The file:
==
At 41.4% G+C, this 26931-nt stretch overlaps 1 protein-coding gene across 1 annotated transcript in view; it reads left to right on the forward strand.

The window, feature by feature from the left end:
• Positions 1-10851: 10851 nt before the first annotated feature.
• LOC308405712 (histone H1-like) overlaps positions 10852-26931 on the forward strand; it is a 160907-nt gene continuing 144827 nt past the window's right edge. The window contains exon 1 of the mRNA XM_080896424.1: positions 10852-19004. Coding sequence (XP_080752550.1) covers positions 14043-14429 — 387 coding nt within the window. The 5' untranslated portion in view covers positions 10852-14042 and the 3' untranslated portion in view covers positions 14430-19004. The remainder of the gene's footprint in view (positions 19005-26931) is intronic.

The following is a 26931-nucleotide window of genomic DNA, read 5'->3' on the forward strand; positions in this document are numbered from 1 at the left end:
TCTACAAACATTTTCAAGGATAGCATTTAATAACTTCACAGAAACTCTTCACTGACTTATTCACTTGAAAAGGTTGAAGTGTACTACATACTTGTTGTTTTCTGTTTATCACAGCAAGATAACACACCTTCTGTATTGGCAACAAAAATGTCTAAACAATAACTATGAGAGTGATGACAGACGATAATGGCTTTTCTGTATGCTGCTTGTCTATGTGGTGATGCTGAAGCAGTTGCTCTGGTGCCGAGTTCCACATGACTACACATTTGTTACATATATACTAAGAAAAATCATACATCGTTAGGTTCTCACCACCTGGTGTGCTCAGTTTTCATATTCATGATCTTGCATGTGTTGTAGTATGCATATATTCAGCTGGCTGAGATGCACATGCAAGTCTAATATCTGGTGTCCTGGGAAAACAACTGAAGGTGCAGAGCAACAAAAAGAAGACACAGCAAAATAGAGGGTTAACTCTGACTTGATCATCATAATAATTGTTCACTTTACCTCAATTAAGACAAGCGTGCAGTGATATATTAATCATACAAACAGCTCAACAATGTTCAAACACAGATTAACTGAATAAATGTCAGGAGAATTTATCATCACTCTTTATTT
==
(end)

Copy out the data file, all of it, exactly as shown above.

At 41.4% G+C, this 26931-nt stretch overlaps 1 protein-coding gene across 1 annotated transcript in view; it reads left to right on the forward strand.

The window, feature by feature from the left end:
• Positions 1-10851: 10851 nt before the first annotated feature.
• LOC308405712 (histone H1-like) overlaps positions 10852-26931 on the forward strand; it is a 160907-nt gene continuing 144827 nt past the window's right edge. The window contains exon 1 of the mRNA XM_080896424.1: positions 10852-19004. Coding sequence (XP_080752550.1) covers positions 14043-14429 — 387 coding nt within the window. The 5' untranslated portion in view covers positions 10852-14042 and the 3' untranslated portion in view covers positions 14430-19004. The remainder of the gene's footprint in view (positions 19005-26931) is intronic.

The following is a 26931-nucleotide window of genomic DNA, read 5'->3' on the forward strand; positions in this document are numbered from 1 at the left end:
TCTACAAACATTTTCAAGGATAGCATTTAATAACTTCACAGAAACTCTTCACTGACTTATTCACTTGAAAAGGTTGAAGTGTACTACATACTTGTTGTTTTCTGTTTATCACAGCAAGATAACACACCTTCTGTATTGGCAACAAAAATGTCTAAACAATAACTATGAGAGTGATGACAGACGATAATGGCTTTTCTGTATGCTGCTTGTCTATGTGGTGATGCTGAAGCAGTTGCTCTGGTGCCGAGTTCCACATGACTACACATTTGTTACATATATACTAAGAAAAATCATACATCGTTAGGTTCTCACCACCTGGTGTGCTCAGTTTTCATATTCATGATCTTGCATGTGTTGTAGTATGCATATATTCAGCTGGCTGAGATGCACATGCAAGTCTAATATCTGGTGTCCTGGGAAAACAACTGAAGGTGCAGAGCAACAAAAAGAAGACACAGCAAAATAGAGGGTTAACTCTGACTTGATCATCATAATAATTGTTCACTTTACCTCAATTAAGACAAGCGTGCAGTGATATATTAATCATACAAACAGCTCAACAATGTTCAAACACAGATTAACTGAATAAATGTCAGGAGAATTTATCATCACTCTTTATTT